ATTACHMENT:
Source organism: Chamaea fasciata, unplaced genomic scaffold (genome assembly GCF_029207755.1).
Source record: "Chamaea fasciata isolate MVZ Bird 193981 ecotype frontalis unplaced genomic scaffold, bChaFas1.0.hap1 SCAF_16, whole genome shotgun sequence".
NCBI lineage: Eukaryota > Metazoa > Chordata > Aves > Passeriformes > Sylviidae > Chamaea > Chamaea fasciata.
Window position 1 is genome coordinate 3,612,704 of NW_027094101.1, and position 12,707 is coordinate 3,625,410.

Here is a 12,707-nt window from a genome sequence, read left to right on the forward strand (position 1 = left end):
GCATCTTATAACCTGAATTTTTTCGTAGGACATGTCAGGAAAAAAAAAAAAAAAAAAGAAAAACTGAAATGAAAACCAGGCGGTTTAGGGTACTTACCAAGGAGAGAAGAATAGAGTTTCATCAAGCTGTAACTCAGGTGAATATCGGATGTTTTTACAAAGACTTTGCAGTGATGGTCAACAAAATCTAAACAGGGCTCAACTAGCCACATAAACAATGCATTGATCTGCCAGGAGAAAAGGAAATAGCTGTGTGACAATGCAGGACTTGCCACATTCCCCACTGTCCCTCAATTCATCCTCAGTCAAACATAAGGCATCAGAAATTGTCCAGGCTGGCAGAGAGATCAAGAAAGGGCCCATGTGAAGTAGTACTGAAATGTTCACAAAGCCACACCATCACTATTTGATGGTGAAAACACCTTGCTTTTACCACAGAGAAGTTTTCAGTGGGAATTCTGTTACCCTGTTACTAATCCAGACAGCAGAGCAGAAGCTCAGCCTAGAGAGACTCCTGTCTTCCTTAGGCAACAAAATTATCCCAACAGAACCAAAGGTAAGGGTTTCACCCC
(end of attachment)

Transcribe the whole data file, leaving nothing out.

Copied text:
Source organism: Chamaea fasciata, unplaced genomic scaffold (genome assembly GCF_029207755.1).
Source record: "Chamaea fasciata isolate MVZ Bird 193981 ecotype frontalis unplaced genomic scaffold, bChaFas1.0.hap1 SCAF_16, whole genome shotgun sequence".
NCBI lineage: Eukaryota > Metazoa > Chordata > Aves > Passeriformes > Sylviidae > Chamaea > Chamaea fasciata.
Window position 1 is genome coordinate 3,612,704 of NW_027094101.1, and position 12,707 is coordinate 3,625,410.

Here is a 12,707-nt window from a genome sequence, read left to right on the forward strand (position 1 = left end):
GCATCTTATAACCTGAATTTTTTCGTAGGACATGTCAGGAAAAAAAAAAAAAAAAAAGAAAAACTGAAATGAAAACCAGGCGGTTTAGGGTACTTACCAAGGAGAGAAGAATAGAGTTTCATCAAGCTGTAACTCAGGTGAATATCGGATGTTTTTACAAAGACTTTGCAGTGATGGTCAACAAAATCTAAACAGGGCTCAACTAGCCACATAAACAATGCATTGATCTGCCAGGAGAAAAGGAAATAGCTGTGTGACAATGCAGGACTTGCCACATTCCCCACTGTCCCTCAATTCATCCTCAGTCAAACATAAGGCATCAGAAATTGTCCAGGCTGGCAGAGAGATCAAGAAAGGGCCCATGTGAAGTAGTACTGAAATGTTCACAAAGCCACACCATCACTATTTGATGGTGAAAACACCTTGCTTTTACCACAGAGAAGTTTTCAGTGGGAATTCTGTTACCCTGTTACTAATCCAGACAGCAGAGCAGAAGCTCAGCCTAGAGAGACTCCTGTCTTCCTTAGGCAACAAAATTATCCCAACAGAACCAAAGGTAAGGGTTTCACCCC